Spent most of the day at the press event marking the opening of Victory Brewing’s Parkesburg restaurant at its new brewery there. Impressive all around, it is, and the gathering gave me a chance to catch up with some friends old and new. Only bad thing about the day was the damned rain, which meant driving behind the constant and non-ending fleet of huge trucks which run both directions on Rt. 30 every day once you get west of the near ‘burbs. Those babies do throw a lot of ground water at the cars which share the road with them. Maybe the weather will be nicer Monday when the place officially opens to the public. Let’s hope and you should go check it out.

I added this the following day…

One of the little tidbits picked at yesterday’s visit Victory came in Bill Covaleski’s remarks about the new Vital IPA (which I have really enjoyed a couple of times now) during which he noted that they were looking to do an IPA with the clean crisp finish of a Lager and achieve that, in part, by using Kolsch yeast. I think I got that right..if not, you can be assured that I will be corrected, and firmly.

And also chipped in with this comment in the reply portion of a Richard Ruch email touting the official opening of the pub today…

Parkesburg  is a beautiful place indeed (A press gathering was held there the day before Richard’s visit) and Crowler availability is something I have been eager to see in these parts for a long time now. Hope others jump on that bandwagon and also the very reasonable price level. I also suggest you grab a bottle or two (25oz, corked and caged) of the new Java Cask Bourbon Barrel Aged Coffee Stout as soon as you can. It’s 14.3% and incredibly smooth, a collaboration with Standard Tap/Johnny Brenda’s, brewed with the latter’s hand-roasted coffee.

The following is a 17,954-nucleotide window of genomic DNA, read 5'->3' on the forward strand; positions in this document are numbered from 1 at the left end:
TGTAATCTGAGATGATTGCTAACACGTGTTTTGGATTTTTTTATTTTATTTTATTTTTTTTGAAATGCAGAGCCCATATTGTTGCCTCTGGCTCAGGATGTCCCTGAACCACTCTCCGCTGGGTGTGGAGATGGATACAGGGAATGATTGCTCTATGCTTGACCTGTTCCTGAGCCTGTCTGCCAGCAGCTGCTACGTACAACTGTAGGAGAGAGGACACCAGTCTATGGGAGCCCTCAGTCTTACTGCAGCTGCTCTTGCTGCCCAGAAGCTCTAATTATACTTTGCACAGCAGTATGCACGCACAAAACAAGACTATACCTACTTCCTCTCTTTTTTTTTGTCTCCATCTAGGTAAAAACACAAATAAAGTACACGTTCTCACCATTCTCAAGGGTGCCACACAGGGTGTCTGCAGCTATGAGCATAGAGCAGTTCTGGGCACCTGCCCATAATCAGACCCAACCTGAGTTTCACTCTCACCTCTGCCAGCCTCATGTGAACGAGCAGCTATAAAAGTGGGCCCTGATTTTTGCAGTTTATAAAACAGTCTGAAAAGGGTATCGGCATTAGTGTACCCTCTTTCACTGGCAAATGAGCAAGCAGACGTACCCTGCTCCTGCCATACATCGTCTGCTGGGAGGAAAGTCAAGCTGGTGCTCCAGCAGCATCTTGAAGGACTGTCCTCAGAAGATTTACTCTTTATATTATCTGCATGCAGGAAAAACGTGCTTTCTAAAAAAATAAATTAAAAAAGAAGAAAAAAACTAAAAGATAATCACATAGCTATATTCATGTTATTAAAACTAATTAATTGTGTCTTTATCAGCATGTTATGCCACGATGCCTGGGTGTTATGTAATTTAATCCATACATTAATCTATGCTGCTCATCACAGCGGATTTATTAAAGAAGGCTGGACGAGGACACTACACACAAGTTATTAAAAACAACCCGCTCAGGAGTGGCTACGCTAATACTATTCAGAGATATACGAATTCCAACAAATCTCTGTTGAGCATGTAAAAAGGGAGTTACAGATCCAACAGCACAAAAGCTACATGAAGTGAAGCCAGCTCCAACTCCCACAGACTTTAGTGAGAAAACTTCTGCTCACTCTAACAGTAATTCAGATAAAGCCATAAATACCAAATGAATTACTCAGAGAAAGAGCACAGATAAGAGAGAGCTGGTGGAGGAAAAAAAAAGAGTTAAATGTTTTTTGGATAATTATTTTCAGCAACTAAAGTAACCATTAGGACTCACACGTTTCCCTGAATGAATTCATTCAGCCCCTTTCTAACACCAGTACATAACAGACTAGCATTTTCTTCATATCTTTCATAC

All of which is my long-winded way of telling those who still hang around these 0h-so-last-decade parts (first they came for our emails and then our blogs and then there was no one left to complain) about all that and to suggest strongly that if you see a bottle on the shelf looking at all like the one shown above, grab it.

And if you head out to Parkesburg, do it on a clear, sunny day and if you use your GPS to find the place, be aware it will take you about 500 yards beyond the actual driveway. Be smart and turn where you see the Victory sign on the right.

Posted in Beer Styles, Breweries, Brewers, News, Passing on the Word | 4 Comments

Riddle me a riddle, riddler please.

What rough beast, its hour come round at last again,
Slouches towards Bethlehem Philadelphia to be born re-born?

There is a secret blowing in the wind and one day soon everything new will be old again. The past is always with us, the philosophers say, and at times we must take them literally.

Enjoy the peace and quiet while you can, my friends. You may not see its like again.

Posted in Deep Thoughts | 5 Comments

One long ago day at Monk’s.